The asteroid 2019 OK recently passed at 77.000km of the Earth, with an estimated size of 50-130m.

But if this asteroid had crashed onto the Earth, what would have been its kinetic energy on impact? And how would its mass have been affected by the atmosphere?


3 Answers 3


You can use the Purdue 'Impact Earth!' website to estimate the effects of impacts of objects of various size, speed and composition. As detailed in the accompanying documentation, which was published in Meteoritics and Planetary Science, the energy calculation and atmospheric drag during entry is relatively straightforward physics; things like crater sizes, overpressure and thermal effects are scaled from nuclear tests.

Plugging the numbers in for 2019 OK involves some assumptions since there is considerable uncertainty (~50%) on the diameter since we don't have an albedo and this leads to a large uncertainty in the volume. In addition, since nobody got a spectrum during the close approach, we don't have a good idea on the NEO's taxonomy and therefore what it's made of. This makes the mass, and therefore the energy of the impact, somewhat uncertain (since $Energy\sim\frac{1}{2}mass \times velocity^2$).

If we assume 80m diameter and density of 2000 kg/m$^{-3}$, which is mid-way between that of C- and S-type asteroids (most common types among NEOs, making up ~65% of NEOs; Binzel et al. 2015, in Asteroids IV), and an encounter velocity of ~25 km/s (rounded up from JPL Small Body DB close approach data) gives ~40 Megatons of TNT equivalent. ImpactEarth! also reports:

The projectile begins to breakup at an altitude of 71800 meters = 235000 ft The projectile bursts into a cloud of fragments at an altitude of 3860 meters = 12600 ft. The residual velocity of the projectile fragments after the burst is 4.94 km/s = 3.06 miles/s. The energy of the airburst is 1.61 x 10^17 Joules = 3.85 x 10^1 MegaTons. No crater is formed, although large fragments may strike the surface.

If you put in a distance from the impact point, it will calculate the effects of the airblast for you, which will be the main effect (as it was for the ~0.5 Megaton 2013 Chelyabinsk impact)


The size uncertainty makes it impossible to estimate kinetic energy precisely, but it would have been pretty large, of the order of several megatons. A megaton is an energy unit equivalent to a million tons of TNT, and if you can imagine that every ton of meteorite turns into a ton of high explosive on impact, that will give you some idea of the energy involved. Asteroids arrive at speeds of around 20 to 25 km per sec, and the larger they are, the less they are slowed by the atmosphere. This one would not have been slowed very much, so would have struck the ground with almost full force and vaporised. In the case of the largest size estimate quoted, the explosion would have been similar to one of the largest hydrogen bombs ever tested.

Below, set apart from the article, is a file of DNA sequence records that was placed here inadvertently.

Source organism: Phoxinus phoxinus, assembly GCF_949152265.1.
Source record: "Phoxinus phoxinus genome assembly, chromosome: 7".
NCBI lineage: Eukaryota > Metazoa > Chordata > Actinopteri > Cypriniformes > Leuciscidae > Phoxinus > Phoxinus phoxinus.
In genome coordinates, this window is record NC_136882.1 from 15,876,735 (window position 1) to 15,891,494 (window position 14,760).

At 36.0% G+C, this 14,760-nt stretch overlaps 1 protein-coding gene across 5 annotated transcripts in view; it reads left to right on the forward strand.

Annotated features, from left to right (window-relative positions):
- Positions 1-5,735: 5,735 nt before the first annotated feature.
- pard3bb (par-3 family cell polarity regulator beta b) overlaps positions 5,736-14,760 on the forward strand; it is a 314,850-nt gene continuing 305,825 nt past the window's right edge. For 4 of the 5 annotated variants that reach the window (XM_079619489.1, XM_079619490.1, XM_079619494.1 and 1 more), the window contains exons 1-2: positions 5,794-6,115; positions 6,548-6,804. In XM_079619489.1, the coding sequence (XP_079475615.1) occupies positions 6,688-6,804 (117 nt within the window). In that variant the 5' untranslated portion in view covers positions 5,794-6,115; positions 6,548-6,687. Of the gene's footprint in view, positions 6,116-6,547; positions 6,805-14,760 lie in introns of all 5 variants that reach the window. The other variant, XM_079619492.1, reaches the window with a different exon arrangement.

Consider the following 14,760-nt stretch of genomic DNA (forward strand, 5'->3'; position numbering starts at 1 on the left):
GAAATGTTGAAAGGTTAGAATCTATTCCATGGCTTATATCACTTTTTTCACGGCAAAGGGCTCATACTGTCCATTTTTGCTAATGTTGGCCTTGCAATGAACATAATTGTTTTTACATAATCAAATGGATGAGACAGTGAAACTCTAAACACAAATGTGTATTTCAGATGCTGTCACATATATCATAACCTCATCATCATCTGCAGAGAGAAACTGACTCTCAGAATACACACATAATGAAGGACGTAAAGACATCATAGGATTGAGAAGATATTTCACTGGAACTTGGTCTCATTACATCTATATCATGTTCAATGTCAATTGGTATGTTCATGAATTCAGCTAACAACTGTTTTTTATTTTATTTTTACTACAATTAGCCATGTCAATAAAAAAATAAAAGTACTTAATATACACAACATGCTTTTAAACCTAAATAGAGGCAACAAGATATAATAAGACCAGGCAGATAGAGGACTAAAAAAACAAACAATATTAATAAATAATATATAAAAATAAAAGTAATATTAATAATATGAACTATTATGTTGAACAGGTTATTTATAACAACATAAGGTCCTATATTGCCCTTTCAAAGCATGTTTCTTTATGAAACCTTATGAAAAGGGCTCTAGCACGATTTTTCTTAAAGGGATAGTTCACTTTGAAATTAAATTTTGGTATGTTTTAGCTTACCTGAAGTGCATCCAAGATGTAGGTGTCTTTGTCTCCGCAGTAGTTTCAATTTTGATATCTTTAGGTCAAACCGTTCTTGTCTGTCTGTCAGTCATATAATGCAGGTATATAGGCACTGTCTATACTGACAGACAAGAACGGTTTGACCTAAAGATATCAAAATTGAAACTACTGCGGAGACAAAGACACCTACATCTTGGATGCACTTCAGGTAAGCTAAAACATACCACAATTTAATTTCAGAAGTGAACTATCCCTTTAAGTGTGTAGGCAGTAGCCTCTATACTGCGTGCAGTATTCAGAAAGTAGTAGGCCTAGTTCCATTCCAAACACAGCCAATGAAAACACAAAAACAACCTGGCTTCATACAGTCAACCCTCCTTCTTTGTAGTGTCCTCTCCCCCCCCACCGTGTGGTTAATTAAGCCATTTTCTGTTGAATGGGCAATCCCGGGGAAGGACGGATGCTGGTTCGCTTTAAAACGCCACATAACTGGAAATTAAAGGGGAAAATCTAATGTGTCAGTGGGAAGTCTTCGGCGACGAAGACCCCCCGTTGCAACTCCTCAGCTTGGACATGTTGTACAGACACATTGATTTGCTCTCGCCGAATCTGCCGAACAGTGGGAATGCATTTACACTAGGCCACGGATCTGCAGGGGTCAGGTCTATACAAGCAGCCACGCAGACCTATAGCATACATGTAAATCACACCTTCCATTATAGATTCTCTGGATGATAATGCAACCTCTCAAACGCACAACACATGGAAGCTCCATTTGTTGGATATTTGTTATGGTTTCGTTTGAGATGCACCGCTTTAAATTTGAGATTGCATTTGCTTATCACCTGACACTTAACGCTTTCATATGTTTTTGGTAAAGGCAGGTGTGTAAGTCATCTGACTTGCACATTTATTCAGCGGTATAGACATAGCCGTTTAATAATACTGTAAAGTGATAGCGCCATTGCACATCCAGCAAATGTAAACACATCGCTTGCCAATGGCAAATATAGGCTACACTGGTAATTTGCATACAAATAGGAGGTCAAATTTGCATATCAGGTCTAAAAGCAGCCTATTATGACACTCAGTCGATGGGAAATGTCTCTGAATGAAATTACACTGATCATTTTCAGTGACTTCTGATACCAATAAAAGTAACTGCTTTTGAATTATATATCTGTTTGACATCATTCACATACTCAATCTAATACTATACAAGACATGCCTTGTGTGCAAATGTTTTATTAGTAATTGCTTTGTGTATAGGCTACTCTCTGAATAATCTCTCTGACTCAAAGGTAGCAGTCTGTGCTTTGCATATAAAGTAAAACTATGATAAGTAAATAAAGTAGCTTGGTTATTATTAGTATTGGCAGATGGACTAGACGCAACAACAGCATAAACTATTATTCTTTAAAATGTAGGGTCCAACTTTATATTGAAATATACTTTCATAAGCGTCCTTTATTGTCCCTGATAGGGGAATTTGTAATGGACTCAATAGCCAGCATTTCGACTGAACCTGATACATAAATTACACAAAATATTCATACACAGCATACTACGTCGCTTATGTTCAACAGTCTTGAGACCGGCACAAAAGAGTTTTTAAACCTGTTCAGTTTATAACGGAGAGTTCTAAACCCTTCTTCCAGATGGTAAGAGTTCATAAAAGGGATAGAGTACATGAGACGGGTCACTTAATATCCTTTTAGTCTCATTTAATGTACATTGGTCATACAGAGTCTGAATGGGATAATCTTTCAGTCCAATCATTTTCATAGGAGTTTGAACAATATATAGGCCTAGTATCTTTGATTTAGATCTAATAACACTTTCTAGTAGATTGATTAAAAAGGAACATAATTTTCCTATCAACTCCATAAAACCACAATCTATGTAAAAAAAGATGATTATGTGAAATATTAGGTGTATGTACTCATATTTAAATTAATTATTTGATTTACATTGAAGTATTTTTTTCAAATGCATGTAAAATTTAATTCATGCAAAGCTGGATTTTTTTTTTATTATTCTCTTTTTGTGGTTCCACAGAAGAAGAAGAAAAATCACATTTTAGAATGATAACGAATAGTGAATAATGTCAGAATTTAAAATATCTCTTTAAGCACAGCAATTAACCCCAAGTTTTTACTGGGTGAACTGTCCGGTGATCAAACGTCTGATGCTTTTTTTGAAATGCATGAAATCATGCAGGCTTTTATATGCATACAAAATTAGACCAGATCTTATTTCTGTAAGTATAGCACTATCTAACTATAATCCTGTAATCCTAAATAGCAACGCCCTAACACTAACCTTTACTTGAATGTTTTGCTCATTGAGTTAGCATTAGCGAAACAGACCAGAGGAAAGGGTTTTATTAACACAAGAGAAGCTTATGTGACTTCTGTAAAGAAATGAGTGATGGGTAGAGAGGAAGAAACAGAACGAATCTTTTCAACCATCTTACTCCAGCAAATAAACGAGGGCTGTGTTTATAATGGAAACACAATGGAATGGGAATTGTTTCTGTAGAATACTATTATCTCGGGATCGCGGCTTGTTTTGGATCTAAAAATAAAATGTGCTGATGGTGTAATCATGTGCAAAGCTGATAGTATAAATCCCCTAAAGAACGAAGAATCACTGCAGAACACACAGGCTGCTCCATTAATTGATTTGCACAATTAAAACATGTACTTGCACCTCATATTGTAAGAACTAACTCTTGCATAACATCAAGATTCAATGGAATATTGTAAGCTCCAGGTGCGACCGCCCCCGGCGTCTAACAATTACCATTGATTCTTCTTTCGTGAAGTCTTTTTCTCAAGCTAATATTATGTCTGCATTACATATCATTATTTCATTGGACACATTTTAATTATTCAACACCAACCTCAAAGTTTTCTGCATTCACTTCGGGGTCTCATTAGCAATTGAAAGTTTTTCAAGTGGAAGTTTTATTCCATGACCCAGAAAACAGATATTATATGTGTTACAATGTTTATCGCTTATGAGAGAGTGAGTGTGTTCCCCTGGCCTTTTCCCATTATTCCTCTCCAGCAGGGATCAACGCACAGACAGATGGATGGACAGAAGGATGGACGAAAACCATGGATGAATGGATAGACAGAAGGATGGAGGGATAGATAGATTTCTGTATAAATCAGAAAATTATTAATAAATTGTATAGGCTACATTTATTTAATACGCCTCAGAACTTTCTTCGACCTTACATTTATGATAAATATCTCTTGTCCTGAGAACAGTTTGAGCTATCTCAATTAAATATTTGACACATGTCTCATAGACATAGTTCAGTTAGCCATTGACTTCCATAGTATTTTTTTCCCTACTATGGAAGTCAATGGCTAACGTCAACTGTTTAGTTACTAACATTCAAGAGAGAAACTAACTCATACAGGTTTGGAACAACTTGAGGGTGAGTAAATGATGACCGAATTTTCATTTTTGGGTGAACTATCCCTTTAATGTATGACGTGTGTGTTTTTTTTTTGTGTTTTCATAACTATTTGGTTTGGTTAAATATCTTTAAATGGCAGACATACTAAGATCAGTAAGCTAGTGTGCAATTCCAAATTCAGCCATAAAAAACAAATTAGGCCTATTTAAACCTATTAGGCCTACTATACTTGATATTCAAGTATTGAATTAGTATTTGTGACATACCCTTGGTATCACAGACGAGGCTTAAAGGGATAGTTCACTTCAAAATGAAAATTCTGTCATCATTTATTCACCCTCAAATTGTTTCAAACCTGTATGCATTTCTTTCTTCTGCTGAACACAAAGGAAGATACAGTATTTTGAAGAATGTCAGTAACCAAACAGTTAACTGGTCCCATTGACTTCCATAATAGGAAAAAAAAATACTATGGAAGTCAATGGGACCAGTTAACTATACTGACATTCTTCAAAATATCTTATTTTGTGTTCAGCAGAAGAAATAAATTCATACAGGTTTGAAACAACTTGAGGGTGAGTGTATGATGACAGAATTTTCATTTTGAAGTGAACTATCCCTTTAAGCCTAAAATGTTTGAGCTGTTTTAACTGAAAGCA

For a very ballpark estimate, this impactor would have been comparable to the Tunguska event, where the effects are quite well documented. It's impossible to know the size of that impactor with accuracy but the estimate is fairly similar, about 50-190 meters across.

Tunguska event

The Tunguska impactor didn't leave a crater in the ground. It's damage to the ground came from an air-burst, which still flatted a blast area about 30 miles across (15 mile radius) and the Tunguska shockwave is estimated to have caused the equivalent of a 5.0 Earthquake on the Richter scale.

As a sidebar, most of the injuries from the much more recent (and caught on film), Chelyabinsk meteor impact were from people looking out their window after the impact and the shockwave blew the windows into their faces. (Not fun), so meteor safety 101 - you can watch it fly through the sky, though the flash may be bright enough to hurt your eyes, so maybe film but don't watch if it's a big one, but after you've seen it, find cover and step away from anywhere that a window can blast into you.

Meteor impacts can vary significantly, based on the material the meteor is made of, the velocity and even the angle of impact, so Tunguska is a ballpark estimate with perhaps as much as an order of magnitude error, but it's not too far off.

I read somewhere that Tunguska events are expected to happen about once every 300 years, so near misses the size of 2019 OK and distance, 45,000 miles or less, a little math puts events like that about once every 2-3 years. If this was golf and the meteor was a Tiger Woods putt, the putted ball would have passed by the hole never getting any closer than about 2 feet. That's kinda close, I suppose, but hardly a graze. I look forward to the next big meteor that flies past just a few thousand miles from our surface, perhaps even viewable to the naked eye, still a miss, but a closer miss. Events that close are much more rare. But, I digress.


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